May 19, 2016

Polio Soon To Be Eradicated and Other Good News

By Chelsea German
 Artificial Spider Silk: the Next Big Robotics Breakthrough?

Spider silk is famous for being incredibly strong and flexible, despite its fineness. Researchers at Pierre and Marie Curie University in Paris, France, may have just created an artificial material that mimics these qualities. Like spider silk, the breakthrough material is a hybrid of a liquid, glue, and a solid filament. “It opens appealing prospects in the areas of soft robotics, micro-fabrication, and more generally material science,” according to one of the researchers involved.

Origami Robot Could Save Children’s Lives

Approximately every three hours an American child swallows a battery, and the resulting complications are sometimes lethal. A new origami-inspired robot from the Massachusetts Institute of Technology may soon come to the rescue. The tiny robot would be swallowed as a pill, and would then unfold, like a piece of origami viewed “in reverse,” once inside the body. Doctors would control the robot using an external magnetic field, guiding it to remove batteries or other swallowed objects from human stomach lining. The robot is completely safe to digest, made from a material found in sausage casing.

Polio on Its Way to Being Officially Eradicated by 2020

According to the Center for Disease Control, in 2014 there were 359 cases of “wild” polio across nine countries. (Please note that scientists distinguish between wild and vaccine-derived polio—in rare cases, the weakened version of the virus found in vaccines can mutate and cause full-blown polio). Just a year later, in 2015, the number of reported new cases fell to 74, across just two countries. That represents a nearly 80 percent reduction. So far in 2016 there have only been 15 reported cases—12 wild; 3 vaccine-derived. If 2017 turns out to be the first year with no new cases of either wild or vaccine-derived polio, then after a required three-year waiting period, polio will be officially declared “eradicated” by 2020.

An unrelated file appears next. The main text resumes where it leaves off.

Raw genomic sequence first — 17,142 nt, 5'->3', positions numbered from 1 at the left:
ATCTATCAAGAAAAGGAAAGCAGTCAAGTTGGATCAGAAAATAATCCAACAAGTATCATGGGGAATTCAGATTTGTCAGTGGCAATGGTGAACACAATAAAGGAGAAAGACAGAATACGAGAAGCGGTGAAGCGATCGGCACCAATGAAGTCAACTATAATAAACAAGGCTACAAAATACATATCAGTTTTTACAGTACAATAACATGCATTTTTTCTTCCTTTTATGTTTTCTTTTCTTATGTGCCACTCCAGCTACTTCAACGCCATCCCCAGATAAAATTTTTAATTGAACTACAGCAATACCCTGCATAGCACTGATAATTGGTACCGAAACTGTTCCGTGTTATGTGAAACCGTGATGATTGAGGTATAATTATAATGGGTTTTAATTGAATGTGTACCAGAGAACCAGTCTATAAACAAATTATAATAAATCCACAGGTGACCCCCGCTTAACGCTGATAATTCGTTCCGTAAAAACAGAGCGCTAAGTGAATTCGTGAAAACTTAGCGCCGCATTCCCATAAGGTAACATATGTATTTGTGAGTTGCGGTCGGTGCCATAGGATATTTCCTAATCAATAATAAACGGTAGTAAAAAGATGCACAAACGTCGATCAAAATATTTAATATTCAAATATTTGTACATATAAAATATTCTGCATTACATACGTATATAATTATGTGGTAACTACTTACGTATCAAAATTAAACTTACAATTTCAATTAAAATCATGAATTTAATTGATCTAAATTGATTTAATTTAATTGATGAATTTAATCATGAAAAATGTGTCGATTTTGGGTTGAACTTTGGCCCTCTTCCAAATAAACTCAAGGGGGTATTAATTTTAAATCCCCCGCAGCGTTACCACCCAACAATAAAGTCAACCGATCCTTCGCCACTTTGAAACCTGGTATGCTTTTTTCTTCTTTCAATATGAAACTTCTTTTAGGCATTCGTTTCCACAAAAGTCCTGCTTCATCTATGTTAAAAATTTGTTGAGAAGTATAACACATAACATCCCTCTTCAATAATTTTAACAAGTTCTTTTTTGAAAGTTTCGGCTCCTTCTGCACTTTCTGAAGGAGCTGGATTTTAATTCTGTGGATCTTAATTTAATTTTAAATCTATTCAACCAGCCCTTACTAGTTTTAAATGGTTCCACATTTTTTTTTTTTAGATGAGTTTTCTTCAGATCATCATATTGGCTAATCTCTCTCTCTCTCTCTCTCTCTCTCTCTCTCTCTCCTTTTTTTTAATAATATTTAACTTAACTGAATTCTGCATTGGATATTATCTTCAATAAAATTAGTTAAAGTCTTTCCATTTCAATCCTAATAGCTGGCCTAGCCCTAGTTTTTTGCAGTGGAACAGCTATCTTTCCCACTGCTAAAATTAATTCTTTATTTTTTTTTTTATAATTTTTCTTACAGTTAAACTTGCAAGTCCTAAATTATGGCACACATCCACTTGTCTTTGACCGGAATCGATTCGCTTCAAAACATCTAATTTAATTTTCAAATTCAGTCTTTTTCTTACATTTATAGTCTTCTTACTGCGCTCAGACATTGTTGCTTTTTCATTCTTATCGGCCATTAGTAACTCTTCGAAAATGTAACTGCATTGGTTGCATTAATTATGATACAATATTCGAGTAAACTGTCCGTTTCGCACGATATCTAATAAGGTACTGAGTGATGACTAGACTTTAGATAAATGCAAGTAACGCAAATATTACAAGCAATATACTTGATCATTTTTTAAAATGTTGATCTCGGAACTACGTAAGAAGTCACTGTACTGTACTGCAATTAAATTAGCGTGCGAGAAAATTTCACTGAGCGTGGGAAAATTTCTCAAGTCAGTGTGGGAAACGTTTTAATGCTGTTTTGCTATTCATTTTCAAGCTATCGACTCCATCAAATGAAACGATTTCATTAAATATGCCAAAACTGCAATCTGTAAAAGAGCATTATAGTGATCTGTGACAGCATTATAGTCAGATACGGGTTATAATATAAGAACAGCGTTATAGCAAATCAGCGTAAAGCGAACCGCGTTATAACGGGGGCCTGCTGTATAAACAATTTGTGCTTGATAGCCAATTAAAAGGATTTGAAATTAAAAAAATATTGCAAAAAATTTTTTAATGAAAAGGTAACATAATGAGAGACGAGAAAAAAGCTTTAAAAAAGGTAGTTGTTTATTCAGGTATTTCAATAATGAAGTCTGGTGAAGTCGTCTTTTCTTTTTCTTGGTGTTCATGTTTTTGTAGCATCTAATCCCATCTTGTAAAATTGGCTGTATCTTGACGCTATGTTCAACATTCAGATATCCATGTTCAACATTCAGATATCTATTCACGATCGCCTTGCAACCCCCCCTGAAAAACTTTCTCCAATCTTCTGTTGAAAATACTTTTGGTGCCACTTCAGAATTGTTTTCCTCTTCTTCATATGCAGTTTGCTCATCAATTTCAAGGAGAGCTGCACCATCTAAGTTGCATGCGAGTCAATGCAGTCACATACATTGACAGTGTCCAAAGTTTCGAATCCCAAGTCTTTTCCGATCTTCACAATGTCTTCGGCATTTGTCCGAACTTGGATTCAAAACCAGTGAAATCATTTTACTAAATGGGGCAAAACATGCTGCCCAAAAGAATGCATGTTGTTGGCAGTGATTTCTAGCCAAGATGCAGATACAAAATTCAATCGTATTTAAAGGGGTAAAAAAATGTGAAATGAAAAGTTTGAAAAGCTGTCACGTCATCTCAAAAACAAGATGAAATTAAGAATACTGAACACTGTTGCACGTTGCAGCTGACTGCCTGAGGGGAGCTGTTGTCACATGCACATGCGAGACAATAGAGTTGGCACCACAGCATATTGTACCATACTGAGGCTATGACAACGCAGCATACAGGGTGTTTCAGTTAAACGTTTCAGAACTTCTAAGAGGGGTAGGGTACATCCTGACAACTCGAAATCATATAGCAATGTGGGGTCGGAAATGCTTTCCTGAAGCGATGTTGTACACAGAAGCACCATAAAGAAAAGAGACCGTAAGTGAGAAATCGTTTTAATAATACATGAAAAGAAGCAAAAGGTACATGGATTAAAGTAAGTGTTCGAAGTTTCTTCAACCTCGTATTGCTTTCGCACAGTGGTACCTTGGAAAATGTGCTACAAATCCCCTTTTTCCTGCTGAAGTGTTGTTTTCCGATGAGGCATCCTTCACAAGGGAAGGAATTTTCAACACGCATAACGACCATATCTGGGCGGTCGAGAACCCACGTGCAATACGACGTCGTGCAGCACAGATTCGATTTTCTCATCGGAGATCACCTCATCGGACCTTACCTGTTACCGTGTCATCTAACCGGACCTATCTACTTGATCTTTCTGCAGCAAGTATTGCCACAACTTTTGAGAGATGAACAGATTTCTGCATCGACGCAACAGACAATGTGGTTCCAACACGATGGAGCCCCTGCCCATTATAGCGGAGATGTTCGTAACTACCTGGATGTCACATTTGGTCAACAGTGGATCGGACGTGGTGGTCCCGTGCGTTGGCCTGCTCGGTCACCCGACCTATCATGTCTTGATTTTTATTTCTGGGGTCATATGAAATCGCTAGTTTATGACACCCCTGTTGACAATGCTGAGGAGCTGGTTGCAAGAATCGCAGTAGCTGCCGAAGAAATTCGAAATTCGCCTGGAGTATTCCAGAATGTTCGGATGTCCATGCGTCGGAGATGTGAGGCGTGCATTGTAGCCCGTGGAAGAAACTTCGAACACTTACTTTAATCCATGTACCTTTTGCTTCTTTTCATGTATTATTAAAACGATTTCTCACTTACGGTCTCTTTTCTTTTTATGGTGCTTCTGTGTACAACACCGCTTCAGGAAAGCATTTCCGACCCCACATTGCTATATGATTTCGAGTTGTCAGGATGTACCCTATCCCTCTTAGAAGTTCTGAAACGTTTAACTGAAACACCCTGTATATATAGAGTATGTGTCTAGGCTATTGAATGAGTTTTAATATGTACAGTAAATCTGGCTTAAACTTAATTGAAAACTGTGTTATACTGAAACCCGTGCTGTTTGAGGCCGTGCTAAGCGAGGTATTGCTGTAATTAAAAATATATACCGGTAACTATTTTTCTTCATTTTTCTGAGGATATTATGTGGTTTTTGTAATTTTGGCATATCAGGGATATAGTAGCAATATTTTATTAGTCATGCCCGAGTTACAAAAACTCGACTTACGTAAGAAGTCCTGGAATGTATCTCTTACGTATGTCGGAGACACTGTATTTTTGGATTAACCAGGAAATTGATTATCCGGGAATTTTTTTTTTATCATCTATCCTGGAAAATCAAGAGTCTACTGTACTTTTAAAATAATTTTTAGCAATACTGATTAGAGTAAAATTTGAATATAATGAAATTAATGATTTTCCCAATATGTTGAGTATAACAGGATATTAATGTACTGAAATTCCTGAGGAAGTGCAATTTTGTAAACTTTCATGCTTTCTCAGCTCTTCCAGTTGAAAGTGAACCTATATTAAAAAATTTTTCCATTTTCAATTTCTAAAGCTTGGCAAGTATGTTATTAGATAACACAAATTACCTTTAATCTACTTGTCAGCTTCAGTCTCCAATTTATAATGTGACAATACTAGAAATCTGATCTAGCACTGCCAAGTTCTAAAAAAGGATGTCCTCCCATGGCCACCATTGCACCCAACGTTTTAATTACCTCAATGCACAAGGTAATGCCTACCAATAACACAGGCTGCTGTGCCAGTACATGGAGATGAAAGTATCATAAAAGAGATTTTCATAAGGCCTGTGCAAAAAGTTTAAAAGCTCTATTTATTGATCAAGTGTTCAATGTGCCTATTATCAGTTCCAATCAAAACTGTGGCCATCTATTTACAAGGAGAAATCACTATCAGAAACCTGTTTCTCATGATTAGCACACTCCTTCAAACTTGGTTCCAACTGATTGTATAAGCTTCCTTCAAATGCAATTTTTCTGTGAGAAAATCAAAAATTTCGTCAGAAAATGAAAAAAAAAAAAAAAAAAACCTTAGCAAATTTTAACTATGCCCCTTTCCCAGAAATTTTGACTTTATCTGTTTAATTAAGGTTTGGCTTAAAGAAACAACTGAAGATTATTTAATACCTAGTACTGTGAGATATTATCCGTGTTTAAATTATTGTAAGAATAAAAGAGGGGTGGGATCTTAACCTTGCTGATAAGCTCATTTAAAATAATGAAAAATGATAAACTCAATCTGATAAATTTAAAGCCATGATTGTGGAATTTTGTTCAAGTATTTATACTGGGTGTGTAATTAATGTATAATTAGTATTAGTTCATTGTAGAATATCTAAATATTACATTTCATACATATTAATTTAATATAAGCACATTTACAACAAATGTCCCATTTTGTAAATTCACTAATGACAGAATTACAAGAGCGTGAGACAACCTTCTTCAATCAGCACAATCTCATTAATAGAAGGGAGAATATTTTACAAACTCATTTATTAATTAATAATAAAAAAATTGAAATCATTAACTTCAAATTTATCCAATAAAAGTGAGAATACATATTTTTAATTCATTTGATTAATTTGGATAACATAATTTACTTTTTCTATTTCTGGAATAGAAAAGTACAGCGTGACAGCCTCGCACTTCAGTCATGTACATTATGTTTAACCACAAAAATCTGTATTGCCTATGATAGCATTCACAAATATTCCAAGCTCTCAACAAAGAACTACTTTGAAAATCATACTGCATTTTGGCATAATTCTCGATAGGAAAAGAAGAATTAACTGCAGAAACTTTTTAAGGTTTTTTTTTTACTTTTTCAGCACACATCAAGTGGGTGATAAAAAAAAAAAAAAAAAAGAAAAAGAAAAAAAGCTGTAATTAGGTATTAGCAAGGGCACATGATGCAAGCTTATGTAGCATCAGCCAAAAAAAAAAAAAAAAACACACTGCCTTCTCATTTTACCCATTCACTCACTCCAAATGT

“No More Dead Dogs”? Man’s Best Friend Tests Anti-Aging Drug

A drug called rapamycin generated a lot of hype when it was shown to delay aging in mice, lengthening their lives by 25 percent on average if they began taking the drug in their youth and by up to 12 percent if they began taking it when older. It has also extended the lives of yeast, flies and worms by about 25 percent. Now the New York Times reports that the drug has moved on to a new testing phase: dogs. Over 1,500 dog owners applied for their pets to be included in the trial. “I wish she could live forever,” said one owner whose dog was chosen. Preliminary results suggest that the drug has similar effects in dogs as it does in mice. Eventually, researchers hope to test the drug in humans.